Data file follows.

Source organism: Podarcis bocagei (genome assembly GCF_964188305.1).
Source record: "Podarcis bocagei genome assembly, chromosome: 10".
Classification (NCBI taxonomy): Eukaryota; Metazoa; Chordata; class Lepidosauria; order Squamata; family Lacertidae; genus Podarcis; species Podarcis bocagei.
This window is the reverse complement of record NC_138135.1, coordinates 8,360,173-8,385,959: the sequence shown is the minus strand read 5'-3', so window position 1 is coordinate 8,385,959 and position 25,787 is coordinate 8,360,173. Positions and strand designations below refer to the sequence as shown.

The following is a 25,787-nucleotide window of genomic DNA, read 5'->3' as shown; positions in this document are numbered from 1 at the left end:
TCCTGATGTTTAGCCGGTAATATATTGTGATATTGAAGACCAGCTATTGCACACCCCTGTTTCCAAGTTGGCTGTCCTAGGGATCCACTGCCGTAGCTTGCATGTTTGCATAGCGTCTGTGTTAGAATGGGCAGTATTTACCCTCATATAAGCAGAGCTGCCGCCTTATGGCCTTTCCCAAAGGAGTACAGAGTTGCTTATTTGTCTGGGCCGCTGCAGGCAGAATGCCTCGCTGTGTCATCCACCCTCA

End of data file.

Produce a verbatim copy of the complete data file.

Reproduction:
Source organism: Podarcis bocagei (genome assembly GCF_964188305.1).
Source record: "Podarcis bocagei genome assembly, chromosome: 10".
Classification (NCBI taxonomy): Eukaryota; Metazoa; Chordata; class Lepidosauria; order Squamata; family Lacertidae; genus Podarcis; species Podarcis bocagei.
This window is the reverse complement of record NC_138135.1, coordinates 8,360,173-8,385,959: the sequence shown is the minus strand read 5'-3', so window position 1 is coordinate 8,385,959 and position 25,787 is coordinate 8,360,173. Positions and strand designations below refer to the sequence as shown.

The following is a 25,787-nucleotide window of genomic DNA, read 5'->3' as shown; positions in this document are numbered from 1 at the left end:
TCCTGATGTTTAGCCGGTAATATATTGTGATATTGAAGACCAGCTATTGCACACCCCTGTTTCCAAGTTGGCTGTCCTAGGGATCCACTGCCGTAGCTTGCATGTTTGCATAGCGTCTGTGTTAGAATGGGCAGTATTTACCCTCATATAAGCAGAGCTGCCGCCTTATGGCCTTTCCCAAAGGAGTACAGAGTTGCTTATTTGTCTGGGCCGCTGCAGGCAGAATGCCTCGCTGTGTCATCCACCCTCA